Restlessness often moves us toward change.  Plowing ground is one.  Yet another has been called for for years.  In the federal US, this day of October has long been named Columbus Day.  For some time, and surely a few will jump on the bandwagon today, municipalities have been renaming this day as Indigenous Day or Indigenous Peoples Day or something along that order.  Over the years I have wondered if such change is appropriate. Read the rest of this entry »

White and the Need to Advance Beyond White Culture Mythology

In Peace & Justice on September 3, 2017 at 10:00 am

Mythology

Willian Kittredge wrote, “Mythology can be understood as a story that contains a set of implicit instructions from a society to its members, telling them what is valuable and how to conduct themselves if they are to preserve the things they value.”  In the US, a settling people clung so deeply to a mythology it became sanctified.

If one has been educated in the US school system, as I was—it matters little if it was public or private, they were taught to accept the sanctified mythology of…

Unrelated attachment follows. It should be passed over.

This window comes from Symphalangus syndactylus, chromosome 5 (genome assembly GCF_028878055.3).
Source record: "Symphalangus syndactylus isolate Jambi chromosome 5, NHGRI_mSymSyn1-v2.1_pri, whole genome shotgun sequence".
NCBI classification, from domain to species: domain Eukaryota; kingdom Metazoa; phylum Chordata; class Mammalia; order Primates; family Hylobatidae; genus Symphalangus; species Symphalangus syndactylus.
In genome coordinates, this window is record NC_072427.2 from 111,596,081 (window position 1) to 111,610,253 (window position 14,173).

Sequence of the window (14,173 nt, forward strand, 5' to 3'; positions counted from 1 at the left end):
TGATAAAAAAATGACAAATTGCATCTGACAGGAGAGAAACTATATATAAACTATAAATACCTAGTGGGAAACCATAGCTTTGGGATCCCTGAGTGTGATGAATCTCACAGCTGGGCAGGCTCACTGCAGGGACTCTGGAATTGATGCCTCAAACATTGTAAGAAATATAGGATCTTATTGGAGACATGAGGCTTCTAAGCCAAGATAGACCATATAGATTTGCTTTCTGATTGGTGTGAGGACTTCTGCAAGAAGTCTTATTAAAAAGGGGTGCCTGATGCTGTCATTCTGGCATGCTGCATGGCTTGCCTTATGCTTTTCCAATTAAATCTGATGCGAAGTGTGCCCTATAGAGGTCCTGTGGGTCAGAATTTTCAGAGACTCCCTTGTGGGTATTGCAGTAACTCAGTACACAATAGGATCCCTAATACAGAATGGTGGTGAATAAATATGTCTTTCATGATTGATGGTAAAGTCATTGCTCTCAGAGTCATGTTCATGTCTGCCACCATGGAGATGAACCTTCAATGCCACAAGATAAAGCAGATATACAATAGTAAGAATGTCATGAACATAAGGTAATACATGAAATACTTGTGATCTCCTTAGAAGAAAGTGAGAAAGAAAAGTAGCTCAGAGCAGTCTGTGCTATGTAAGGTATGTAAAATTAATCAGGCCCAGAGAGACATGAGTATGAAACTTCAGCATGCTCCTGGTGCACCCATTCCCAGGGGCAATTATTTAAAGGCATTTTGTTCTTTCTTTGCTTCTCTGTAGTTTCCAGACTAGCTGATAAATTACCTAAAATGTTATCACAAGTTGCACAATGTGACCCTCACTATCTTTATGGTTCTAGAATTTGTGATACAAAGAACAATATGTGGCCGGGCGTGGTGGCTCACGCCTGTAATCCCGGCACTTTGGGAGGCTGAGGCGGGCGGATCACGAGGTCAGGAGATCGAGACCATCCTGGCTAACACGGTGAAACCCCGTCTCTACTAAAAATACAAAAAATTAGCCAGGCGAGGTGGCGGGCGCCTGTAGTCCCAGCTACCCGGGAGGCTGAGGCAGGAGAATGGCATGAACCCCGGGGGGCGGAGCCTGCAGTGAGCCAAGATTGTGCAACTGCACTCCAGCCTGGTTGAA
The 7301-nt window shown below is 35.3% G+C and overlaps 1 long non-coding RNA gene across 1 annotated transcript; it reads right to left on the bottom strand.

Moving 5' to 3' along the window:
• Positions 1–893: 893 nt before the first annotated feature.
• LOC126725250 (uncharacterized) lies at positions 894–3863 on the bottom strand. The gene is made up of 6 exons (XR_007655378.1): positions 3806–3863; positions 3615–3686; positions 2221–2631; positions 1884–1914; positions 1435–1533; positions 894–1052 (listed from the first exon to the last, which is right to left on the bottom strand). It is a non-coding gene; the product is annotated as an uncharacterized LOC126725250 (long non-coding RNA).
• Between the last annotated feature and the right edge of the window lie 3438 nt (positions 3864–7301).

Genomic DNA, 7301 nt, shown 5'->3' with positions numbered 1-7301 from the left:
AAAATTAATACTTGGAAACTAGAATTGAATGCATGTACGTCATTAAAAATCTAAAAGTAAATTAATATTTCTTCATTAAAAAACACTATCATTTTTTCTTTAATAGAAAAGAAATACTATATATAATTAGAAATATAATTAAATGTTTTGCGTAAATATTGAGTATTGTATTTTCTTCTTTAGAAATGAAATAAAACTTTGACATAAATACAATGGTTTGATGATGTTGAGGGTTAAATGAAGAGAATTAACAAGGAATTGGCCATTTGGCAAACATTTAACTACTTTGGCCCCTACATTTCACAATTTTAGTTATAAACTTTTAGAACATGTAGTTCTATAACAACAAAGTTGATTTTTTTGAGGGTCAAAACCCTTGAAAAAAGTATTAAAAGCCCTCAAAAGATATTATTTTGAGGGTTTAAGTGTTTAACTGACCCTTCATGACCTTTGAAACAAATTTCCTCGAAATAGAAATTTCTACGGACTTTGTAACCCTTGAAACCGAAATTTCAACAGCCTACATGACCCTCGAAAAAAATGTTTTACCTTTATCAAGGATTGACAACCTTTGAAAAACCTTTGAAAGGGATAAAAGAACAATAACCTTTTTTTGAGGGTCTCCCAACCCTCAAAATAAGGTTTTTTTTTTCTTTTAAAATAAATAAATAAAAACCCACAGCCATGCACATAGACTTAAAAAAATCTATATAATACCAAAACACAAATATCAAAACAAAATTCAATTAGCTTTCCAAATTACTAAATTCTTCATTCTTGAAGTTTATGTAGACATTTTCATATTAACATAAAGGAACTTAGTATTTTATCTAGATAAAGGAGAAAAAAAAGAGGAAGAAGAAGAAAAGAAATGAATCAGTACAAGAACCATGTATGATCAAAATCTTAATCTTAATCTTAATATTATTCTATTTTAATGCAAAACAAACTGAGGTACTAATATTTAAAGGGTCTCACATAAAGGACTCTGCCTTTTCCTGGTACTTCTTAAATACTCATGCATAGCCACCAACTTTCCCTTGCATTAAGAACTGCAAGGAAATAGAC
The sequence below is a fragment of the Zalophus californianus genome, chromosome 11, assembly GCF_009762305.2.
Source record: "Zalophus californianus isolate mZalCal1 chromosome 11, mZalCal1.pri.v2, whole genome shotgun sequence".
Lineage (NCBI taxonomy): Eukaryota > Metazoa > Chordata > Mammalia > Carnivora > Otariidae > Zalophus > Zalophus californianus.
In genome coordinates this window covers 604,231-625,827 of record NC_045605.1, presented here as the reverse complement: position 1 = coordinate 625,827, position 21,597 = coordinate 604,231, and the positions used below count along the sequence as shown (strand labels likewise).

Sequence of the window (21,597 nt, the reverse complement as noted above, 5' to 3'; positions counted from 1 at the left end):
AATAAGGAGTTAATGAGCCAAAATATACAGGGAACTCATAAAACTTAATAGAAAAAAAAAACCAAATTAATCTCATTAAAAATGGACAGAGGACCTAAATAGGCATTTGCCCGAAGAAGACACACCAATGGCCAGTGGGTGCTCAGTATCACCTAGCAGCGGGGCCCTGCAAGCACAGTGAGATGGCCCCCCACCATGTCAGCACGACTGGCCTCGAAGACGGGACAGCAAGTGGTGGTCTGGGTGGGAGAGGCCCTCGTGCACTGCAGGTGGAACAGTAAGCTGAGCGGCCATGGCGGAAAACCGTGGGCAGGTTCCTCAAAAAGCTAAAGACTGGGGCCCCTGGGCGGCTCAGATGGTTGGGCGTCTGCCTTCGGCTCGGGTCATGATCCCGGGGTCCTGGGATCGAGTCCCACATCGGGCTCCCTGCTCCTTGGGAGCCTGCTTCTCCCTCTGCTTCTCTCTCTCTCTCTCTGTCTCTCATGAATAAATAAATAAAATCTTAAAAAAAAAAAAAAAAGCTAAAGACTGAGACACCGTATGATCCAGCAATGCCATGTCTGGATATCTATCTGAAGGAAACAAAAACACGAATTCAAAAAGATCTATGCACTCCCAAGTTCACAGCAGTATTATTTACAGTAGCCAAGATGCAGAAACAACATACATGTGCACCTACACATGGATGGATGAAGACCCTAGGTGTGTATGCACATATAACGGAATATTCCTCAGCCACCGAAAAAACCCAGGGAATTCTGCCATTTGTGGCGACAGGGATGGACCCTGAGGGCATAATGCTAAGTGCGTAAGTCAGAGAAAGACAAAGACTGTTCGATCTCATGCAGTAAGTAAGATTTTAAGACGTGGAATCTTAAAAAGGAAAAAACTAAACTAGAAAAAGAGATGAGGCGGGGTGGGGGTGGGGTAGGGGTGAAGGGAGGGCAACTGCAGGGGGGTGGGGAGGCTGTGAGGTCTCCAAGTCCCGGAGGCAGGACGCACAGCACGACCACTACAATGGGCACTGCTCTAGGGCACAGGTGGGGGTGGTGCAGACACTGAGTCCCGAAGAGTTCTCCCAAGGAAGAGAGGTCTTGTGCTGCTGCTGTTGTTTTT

There were a people who believed in freedom, not for one but for all, and who had a penchant for justice.  They came to this land on the eastern seaboard and after a few mishaps with local people and turning away from the controlling empires of the old land, they began moving west.  They were a rural people who worked hard.  Full of awe as they crossed a continent of beauty and wonder.  They were not without fear, but they were a people who bore down and created a land of peace and riches for their children, regardless of danger.  Yes, they displace the people who were already living in the land, but they also filled an unbroken land with the splendor of agriculture and Christianity.  The plow turned native soil and the land answered with an abundance of wheat, corn, and apples.  And where the plow could not turn soil, native plants allowed cattle to prosper.  These were a people of vision, faith, and wonderment.